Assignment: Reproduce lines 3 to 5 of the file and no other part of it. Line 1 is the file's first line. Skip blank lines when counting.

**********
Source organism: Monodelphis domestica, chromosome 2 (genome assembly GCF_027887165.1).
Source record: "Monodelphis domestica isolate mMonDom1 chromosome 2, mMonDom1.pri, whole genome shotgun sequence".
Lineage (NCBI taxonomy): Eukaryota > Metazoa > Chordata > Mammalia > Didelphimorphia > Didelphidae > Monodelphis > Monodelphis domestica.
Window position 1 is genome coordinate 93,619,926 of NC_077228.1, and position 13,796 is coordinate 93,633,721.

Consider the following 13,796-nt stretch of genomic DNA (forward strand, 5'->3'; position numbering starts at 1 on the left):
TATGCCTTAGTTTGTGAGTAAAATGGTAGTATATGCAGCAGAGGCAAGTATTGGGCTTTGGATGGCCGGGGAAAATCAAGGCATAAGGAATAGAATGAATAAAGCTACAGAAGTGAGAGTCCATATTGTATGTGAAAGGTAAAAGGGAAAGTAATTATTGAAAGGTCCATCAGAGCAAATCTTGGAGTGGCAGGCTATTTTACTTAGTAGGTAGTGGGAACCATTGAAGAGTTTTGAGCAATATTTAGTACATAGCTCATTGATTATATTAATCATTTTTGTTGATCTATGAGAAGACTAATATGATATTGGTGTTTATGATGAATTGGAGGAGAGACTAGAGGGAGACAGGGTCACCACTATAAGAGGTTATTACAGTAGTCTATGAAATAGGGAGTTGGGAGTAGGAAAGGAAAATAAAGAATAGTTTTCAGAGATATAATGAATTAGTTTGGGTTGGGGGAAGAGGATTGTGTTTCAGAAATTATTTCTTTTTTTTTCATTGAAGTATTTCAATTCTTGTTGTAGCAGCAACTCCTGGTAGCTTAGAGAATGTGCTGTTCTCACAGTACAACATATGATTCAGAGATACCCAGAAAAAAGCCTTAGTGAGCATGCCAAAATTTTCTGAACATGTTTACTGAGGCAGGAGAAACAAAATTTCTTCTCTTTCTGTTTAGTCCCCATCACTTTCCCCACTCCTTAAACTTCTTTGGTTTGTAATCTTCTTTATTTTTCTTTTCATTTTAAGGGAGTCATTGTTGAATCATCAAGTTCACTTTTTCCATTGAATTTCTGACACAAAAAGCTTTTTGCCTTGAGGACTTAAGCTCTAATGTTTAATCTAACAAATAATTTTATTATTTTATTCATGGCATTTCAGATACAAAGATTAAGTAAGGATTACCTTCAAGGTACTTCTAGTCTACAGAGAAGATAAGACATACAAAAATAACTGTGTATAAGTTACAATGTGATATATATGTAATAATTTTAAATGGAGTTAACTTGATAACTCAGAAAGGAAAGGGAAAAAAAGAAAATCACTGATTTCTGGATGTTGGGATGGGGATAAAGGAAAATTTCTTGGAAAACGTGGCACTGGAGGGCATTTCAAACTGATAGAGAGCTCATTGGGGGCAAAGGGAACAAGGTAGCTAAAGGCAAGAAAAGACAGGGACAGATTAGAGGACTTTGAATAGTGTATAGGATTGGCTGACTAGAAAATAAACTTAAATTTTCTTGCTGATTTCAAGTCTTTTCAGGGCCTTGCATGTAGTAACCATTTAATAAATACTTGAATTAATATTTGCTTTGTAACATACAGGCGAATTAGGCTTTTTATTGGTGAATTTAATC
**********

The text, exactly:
Lineage (NCBI taxonomy): Eukaryota > Metazoa > Chordata > Mammalia > Didelphimorphia > Didelphidae > Monodelphis > Monodelphis domestica.
Window position 1 is genome coordinate 93,619,926 of NC_077228.1, and position 13,796 is coordinate 93,633,721.

Consider the following 13,796-nt stretch of genomic DNA (forward strand, 5'->3'; position numbering starts at 1 on the left):